Miller reports, "RDG's Grimm accomplished completion and submission of this contract with remarkable speed. When GSA's Senior Counsel returned our submission, the counselor noted that Grimm's submission was the best she had ever seen in terms of complete and timely submission, adding that she'd been doing this for years!"

"RAME was always willing to accept and agree with my recommendations," Grimm states, and that made his job easier. "I was able to justify the desired comparison customer, and the company's commercial pricing strategy was maintained intact. The government approved the modification requests very quickly. Needless to say, RAME was very pleased about that."

The key steps in implementing a strategic solution for RAME were:

  • Development of a federal pricing strategy designed to provide RAME with ultimate flexibility in a dynamic market setting.
  • Analysis of the past 12 months of non-government sales history.
  • Write a complete narrative description of RAME's commercial business by identifying and justifying discounts offered to the company's largest customers. (This process is called disclosure.)
  • Preparation of a complete, concise and consistent business proposal.
  • Respond thoroughly to the government's questions about the offer.
  • Negotiate the contract on RAME's behalf.
  • Educate the RAME sales organization on effective contract implementation, as well as training key sales personnel.

"The disclosure process is critical," explains Grimm, "because it forms the baseline for strategy and profitability as well as ongoing contract compliance with the Price Reduction Clause. Disclosure must be current, complete and accurate when it is presented to the government contracting officer to avoid potential financial liability downstream. This is an area where training and expertise can pay big dividends Ꭴ avoid huge pitfalls!"

Results
Within the first year after contract conversion, RAME's government sales jumped over 35 times their previous sales numbers, from less than $25,000 to more than $960,000! Shortened time from requisition to order placement, and the ease of use of the FSS contracts provided the RAME sales force with a valuable marketing and selling tool.

According to Miller, "RAME has taken a major market share position in government sales compared to our competition, many of whom have had federal contracts for a number of years."

Grimm agrees and initial studies have confirmed RAME's progress. "Even though it may be a bit early to determine long term effects, the market study I conducted for RAME about one year into the contract (after the addition of their entire product line) showed that RAME had rocketed to the leadership position in terms of providing blood gas analyzers, supplies and accessories to the federal government market segment. Their market share averaged in excess of 73% over the four most recent fiscal quarters (July 2000 - June 2001)." Click Here to see a graph depicting market share for Radiometer and its competitors as a result of obtaining a FSS contract.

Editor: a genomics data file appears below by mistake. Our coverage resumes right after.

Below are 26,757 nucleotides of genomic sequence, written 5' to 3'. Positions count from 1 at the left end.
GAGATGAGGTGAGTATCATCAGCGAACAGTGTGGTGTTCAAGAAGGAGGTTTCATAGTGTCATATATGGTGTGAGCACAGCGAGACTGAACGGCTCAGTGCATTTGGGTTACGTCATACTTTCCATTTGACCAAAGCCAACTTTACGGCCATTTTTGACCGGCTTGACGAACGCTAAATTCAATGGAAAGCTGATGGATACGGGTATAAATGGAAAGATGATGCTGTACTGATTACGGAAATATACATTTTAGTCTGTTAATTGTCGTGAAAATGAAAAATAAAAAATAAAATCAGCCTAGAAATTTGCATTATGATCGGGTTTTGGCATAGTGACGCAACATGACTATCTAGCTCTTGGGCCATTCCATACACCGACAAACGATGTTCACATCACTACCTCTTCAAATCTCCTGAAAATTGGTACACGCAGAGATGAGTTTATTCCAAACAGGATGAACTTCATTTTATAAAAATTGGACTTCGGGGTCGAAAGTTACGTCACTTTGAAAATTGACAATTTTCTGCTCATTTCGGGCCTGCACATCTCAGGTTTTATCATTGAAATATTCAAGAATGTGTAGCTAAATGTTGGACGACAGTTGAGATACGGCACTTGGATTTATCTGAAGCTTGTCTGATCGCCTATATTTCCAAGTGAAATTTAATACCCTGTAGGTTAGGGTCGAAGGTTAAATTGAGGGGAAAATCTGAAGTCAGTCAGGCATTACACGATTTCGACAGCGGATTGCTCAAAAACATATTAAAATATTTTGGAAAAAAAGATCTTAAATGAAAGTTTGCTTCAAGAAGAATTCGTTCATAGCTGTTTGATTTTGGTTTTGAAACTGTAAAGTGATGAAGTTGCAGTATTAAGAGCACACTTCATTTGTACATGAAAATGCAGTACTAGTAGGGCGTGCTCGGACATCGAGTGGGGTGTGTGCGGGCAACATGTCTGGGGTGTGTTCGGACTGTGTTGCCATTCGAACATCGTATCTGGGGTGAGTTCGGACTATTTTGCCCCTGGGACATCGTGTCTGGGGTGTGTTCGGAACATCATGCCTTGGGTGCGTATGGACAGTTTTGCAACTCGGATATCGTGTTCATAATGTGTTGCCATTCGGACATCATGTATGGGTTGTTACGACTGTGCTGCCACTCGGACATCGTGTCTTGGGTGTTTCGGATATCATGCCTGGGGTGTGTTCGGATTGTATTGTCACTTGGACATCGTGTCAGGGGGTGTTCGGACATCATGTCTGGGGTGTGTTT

Conclusion
RDG's Grimm advises, "A Federal contract without a well-conceived and competitive pricing strategy and thorough implementation plan will not be successful — you need all three. Providing training about the federal marketplace is also very useful because of the many nuances of dealing with the government."

The FSS contract is a valuable tool when coupled with a carefully developed price strategy and a thorough contract implementation program. The FSS contract is the preferred method for the government to procure commercial products from the private sector because of the many advantages the government has built into the program for its users. In addition, a number of federal agencies have mandated that the FSS program is to be used whenever a commercial product is available through the program.

"Most companies believe they must give the government the lowest prices offered to any customer. That is a myth!" Grimm refutes. "Allowing the government to provide the assistance and guidance to the contractor who is preparing its own proposal is like asking the fox to watch the henhouse."

According to RAME's Miller, "A high-quality product that costs more than the competition can be sold to the government on its merits versus the lowest price expenditure. These contracts can be structured with an eye on profitability that is valued based and can be done rapidly with a highly professional approach. Thoroughly researched and recommended consultants like RDG's Bob Grimm offer a major advantage in areas of weak sales or processes in daily operation and negotiation and implementation of government contracts. The intimate knowledge that Grimm possesses and can bring to the table will allow a client to recoup his fee many times over in terms of higher margins and profitability, instead of attempting to manage and communicate with the federal government yourself."

Federal contracts are full of potential pitfalls that the unwary contractor does not learn about until it's too late. Few companies, even the largest, possess the in-house expertise to properly and effectively negotiate and manage a federal contract. Outsourcing the management of a federal contract to experts, such as RDG Consulting Inc., is money wisely spent, which in turn allows the company to focus on what made it successful in the first place.